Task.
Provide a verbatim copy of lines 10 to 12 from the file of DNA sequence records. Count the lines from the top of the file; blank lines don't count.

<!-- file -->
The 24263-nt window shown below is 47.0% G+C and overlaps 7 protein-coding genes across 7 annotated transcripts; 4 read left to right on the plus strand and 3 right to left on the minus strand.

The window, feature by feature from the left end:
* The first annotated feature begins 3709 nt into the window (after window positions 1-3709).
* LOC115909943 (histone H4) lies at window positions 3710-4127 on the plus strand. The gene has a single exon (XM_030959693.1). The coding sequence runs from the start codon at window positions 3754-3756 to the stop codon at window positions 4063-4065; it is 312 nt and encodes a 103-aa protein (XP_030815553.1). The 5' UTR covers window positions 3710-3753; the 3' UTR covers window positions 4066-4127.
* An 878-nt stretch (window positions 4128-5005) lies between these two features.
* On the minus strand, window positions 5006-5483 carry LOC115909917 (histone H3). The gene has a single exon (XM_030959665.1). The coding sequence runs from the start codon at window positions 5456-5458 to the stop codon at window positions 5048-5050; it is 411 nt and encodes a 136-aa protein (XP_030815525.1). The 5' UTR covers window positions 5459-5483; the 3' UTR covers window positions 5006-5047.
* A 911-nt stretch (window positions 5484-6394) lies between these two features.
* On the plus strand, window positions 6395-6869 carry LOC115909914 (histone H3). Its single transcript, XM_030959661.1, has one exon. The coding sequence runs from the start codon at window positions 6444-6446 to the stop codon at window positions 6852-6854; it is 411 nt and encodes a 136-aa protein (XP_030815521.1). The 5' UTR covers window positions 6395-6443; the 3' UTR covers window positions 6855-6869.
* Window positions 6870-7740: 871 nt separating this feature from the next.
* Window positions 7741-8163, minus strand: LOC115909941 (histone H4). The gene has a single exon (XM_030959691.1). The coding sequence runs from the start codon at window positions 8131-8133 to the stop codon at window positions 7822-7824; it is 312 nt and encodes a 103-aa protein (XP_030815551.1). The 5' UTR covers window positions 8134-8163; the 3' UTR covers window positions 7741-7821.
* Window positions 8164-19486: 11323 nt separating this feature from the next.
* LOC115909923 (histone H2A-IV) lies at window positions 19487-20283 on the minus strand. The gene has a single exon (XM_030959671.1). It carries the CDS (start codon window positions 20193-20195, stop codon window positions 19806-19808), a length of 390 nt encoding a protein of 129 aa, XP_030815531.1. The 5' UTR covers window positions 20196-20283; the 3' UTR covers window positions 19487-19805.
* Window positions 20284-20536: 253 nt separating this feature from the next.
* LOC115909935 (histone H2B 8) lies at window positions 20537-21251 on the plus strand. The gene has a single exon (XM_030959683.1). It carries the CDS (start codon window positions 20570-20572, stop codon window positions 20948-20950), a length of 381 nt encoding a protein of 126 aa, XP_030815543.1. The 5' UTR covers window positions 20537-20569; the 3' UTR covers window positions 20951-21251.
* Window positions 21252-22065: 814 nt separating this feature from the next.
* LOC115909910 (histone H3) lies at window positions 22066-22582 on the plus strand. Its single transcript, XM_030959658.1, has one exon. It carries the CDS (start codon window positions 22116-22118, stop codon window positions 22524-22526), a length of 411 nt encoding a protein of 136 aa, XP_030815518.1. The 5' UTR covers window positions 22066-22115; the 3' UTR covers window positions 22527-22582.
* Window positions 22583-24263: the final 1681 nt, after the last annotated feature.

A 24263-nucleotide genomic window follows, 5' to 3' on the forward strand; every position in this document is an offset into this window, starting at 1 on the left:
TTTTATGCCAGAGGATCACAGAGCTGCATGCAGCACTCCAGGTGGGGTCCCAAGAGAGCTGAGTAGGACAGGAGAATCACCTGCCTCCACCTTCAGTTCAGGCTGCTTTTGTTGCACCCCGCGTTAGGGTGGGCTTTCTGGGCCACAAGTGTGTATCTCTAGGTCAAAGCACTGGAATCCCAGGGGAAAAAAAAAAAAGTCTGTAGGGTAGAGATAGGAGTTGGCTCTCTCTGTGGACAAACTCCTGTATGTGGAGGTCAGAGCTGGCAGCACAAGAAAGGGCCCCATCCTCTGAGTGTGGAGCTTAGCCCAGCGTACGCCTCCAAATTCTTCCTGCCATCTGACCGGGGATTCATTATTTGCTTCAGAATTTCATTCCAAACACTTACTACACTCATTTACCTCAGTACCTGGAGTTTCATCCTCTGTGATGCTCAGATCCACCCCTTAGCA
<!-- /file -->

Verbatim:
* Window positions 7741-8163, minus strand: LOC115909941 (histone H4). The gene has a single exon (XM_030959691.1). The coding sequence runs from the start codon at window positions 8131-8133 to the stop codon at window positions 7822-7824; it is 312 nt and encodes a 103-aa protein (XP_030815551.1). The 5' UTR covers window positions 8134-8163; the 3' UTR covers window positions 7741-7821.
* Window positions 8164-19486: 11323 nt separating this feature from the next.
* LOC115909923 (histone H2A-IV) lies at window positions 19487-20283 on the minus strand. The gene has a single exon (XM_030959671.1). It carries the CDS (start codon window positions 20193-20195, stop codon window positions 19806-19808), a length of 390 nt encoding a protein of 129 aa, XP_030815531.1. The 5' UTR covers window positions 20196-20283; the 3' UTR covers window positions 19487-19805.